War of the Rebellion: Serial 076 Page 0023 Chapter L. CORRESPONDENCE, ETC. - UNION.

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JULY 2, 1864

General SCHOFIELD:

Don't order back your empty wagons, but have them loaded with bran, rice, hominy, sugar and coffee, and salt, and I will see, if the commissaries have slighted you in distribution of bread rations, that it be made good. I also think it will be safe for your wagons to remain at Big Shanty throughout to-morrow, as Garrard's cavalry (Thomas' left) rear McPherson's column, will cover the place all day. At all events, your teams will have plenty notice in case danger. Can soon gain the cover of Thomas' troops, which remain in position. The enemy evidently detected our movement, and therefore we must act quick. Johnston will either attack in the morning or draw his extreme right "back" to the Chattahoochee. I want his movements watched close to-night, and early in the morning, and could form better opinion if I could hear from Stoneman. Do you know whether McCook is with Stoneman? McCook has artillery; Stoneman, none.

W. T. SHERMAN,

Major-General.

HEADQUARTERS ARMY OF THE OHIO,

In the Field, July 2, 1864-10 p.m.

Major-General SHERMAN:

McCook is with Stoneman and has his artillery. I have heard no reports since the thunder ceased, and presume it was all thunder. My signal officer at dusk reported the enemy's camp-fires in my front stronger than last evening, but at least a mile away. I will watch them closely to-night and in the morning. He also saw camp-fires along the railroad below Marietta. Very few railroad trains have been moving to-day. Yesterday they were very numerous.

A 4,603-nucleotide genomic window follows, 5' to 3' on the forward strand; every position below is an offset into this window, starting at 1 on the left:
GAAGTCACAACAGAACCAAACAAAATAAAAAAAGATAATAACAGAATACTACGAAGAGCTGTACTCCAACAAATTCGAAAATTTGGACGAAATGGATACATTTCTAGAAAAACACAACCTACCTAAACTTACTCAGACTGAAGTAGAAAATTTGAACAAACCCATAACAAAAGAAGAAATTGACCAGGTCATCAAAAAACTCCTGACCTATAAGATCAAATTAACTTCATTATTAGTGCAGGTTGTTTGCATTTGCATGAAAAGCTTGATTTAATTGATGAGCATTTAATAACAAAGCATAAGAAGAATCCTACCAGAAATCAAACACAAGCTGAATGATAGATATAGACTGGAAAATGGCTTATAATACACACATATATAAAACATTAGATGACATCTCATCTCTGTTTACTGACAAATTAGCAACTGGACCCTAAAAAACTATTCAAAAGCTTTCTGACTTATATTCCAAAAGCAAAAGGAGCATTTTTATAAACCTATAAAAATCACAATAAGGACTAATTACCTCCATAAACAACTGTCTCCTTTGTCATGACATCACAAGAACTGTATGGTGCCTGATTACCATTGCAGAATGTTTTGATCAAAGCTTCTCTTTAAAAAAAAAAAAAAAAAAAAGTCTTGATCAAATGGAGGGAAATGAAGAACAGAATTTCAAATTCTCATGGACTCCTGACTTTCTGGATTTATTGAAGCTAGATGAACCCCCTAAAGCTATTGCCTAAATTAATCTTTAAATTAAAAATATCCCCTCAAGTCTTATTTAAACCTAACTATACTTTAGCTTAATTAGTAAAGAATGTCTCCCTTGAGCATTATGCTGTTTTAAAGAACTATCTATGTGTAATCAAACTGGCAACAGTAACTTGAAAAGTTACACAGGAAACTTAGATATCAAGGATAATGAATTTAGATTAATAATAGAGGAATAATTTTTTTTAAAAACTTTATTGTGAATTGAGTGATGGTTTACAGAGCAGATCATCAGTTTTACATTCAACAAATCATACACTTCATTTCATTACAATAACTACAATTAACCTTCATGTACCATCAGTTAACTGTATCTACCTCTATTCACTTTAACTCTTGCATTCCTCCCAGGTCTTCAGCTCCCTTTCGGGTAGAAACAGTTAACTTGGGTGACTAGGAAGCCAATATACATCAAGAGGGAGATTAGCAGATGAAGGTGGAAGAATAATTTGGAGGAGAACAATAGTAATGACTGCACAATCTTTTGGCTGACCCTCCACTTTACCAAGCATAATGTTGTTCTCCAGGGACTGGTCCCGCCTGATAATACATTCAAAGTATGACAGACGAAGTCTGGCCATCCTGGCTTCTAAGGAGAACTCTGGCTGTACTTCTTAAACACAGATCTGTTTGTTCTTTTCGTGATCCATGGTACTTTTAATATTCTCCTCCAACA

J. M. SCHOFIELD,

Major-General.

TREE SIGNAL STATION, July 2, 1864-sunrise.

General SCHOFIELD:

No movements visible in front of your corps. Heavy cannonading can be seen extending from the left of the army around to Hascall's old position. Can see the shells burst on and all around this side of Kenesaw Mountain. Shelling appears to be mostly from our guns.

WM. REYNOLDS,

First Lieutenant, Signal Officer.

HEADQUARTERS ARMY OF THE OHIO,

In the Field, Ga. July 2, 1864-8.30 a.m.

Major General GEORGE STONEMAN,

Commanding Cavalry Corps, Department of the Ohio:

GENERAL: There will be no farther advance of the infantry to-day. General Sherman desires you to do what you can in accordance with his directions, and to keep him advised of your progress. If you need supplies from the railroad they will have to be drawn to-day.

Very respectfully, your obedient servant,

J. M. SCHOFIELD,

Major-General, Commanding.